Most people have heard of charter schools, but not many people know what exactly they are, how they are funded, or how they impact public school districts in Pennsylvania. Charter schools are independent public schools that are exempt from many traditional public-school mandates—such as being governed by a publicly elected school board—and frequently focus their enrollment and specialize in certain areas, like the performing arts. Originally, charter schools were created to encourage the use of innovating teaching methods and increase unique educational opportunities for students. They are free to the students who attend. But while charter schools may seem like a harmless alternative to traditional public schools, the way that Pennsylvania funds its charter schools is wreaking havoc on public school districts.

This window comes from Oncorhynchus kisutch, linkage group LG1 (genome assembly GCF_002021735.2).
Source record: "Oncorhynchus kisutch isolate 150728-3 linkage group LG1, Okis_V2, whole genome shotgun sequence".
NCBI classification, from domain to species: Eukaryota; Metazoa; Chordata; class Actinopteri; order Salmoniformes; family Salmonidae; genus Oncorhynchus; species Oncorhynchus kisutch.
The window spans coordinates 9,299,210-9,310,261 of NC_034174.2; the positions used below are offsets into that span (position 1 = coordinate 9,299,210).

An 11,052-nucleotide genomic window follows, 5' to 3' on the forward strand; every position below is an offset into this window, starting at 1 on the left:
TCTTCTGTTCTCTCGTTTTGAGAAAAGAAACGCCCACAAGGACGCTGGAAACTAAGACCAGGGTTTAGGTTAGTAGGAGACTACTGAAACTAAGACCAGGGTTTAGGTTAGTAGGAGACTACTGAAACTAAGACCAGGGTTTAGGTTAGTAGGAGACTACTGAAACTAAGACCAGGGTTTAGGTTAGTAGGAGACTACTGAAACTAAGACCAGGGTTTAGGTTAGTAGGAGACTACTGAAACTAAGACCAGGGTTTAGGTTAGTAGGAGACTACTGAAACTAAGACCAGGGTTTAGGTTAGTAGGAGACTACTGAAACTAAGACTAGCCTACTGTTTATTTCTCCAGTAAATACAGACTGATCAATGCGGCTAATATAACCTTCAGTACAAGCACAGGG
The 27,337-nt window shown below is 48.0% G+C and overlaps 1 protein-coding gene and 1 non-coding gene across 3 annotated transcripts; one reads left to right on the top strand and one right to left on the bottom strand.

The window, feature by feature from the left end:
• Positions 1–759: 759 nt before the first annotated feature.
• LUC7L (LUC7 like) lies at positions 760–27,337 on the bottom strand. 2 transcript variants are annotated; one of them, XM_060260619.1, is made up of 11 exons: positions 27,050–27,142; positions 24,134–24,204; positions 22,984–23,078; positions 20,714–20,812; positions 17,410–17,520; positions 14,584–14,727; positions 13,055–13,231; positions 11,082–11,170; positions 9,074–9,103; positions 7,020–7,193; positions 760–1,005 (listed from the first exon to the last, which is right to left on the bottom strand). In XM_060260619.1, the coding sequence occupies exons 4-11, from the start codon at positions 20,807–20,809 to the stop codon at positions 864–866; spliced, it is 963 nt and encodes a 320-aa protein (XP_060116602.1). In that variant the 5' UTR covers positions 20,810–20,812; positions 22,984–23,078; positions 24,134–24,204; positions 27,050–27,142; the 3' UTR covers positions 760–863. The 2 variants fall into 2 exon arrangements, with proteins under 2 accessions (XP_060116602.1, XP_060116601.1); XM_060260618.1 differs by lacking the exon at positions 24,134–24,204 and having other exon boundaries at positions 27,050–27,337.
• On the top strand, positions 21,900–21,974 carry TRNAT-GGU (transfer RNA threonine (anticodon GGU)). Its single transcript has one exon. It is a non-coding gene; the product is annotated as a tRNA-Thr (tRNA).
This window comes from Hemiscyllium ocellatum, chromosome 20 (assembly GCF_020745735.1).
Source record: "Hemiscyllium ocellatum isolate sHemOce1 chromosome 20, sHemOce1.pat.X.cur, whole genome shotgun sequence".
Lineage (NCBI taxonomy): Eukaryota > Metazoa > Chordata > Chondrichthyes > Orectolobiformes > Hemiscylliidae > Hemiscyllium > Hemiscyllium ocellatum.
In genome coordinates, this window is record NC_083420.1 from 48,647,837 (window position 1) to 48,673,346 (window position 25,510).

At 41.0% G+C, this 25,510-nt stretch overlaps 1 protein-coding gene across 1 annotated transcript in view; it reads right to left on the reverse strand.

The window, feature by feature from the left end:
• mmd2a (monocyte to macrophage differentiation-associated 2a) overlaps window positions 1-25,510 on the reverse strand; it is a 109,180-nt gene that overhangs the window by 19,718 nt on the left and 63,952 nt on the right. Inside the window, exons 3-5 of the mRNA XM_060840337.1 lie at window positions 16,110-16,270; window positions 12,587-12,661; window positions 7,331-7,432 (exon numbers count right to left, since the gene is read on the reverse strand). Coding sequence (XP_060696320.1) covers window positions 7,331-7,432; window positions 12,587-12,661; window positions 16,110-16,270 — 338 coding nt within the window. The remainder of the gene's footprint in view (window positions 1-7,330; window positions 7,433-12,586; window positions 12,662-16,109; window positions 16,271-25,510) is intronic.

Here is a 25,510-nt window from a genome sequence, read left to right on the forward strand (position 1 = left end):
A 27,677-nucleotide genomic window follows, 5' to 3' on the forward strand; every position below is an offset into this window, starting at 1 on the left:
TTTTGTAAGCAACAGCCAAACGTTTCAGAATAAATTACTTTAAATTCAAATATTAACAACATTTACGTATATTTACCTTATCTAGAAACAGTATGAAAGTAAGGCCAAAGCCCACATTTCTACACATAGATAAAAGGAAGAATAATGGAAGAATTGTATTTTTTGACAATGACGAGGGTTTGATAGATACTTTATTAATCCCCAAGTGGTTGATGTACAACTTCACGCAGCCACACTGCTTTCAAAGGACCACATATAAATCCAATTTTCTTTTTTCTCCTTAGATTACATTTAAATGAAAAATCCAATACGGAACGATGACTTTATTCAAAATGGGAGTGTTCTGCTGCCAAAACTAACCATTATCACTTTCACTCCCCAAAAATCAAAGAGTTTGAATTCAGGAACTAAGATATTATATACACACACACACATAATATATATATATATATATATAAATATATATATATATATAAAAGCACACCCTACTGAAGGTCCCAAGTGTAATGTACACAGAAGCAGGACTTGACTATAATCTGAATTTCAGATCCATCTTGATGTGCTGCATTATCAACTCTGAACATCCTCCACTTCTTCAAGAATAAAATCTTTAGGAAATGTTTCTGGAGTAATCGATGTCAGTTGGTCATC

Pennsylvania law requires school districts to pay tuition to charter schools for every student residing in the district who enrolls in charter schools each year. See 24 Pa. Stat. Section 17-1725-A(a). As such, approximately 90% of charter school funding comes from public school districts. See “Pennsylvania School Boards Association, A Closer Look,” (last visited Jun. 3, 2024). The tuition payments made by school districts are calculated based on a formula set by state law in 2002. Counterintuitively, this formula is not based on what it costs charter schools to provide an education to the students. Rather, it is calculated based on the school districts’ own expenses and expenditures. Specifically, tuition is calculated as: the district’s total expenditures, divided by the district’s average daily membership for the same school year, minus the expenditures for nonpublic school programs; adult education programs; community/junior college programs; student transportation services; special education programs; facilities acquisition, construction and improvement services; and other financing uses. See 24 Pa. Stat. Section 17-1725-A(a); 24 Pa. Stat. Section 25-2501(20).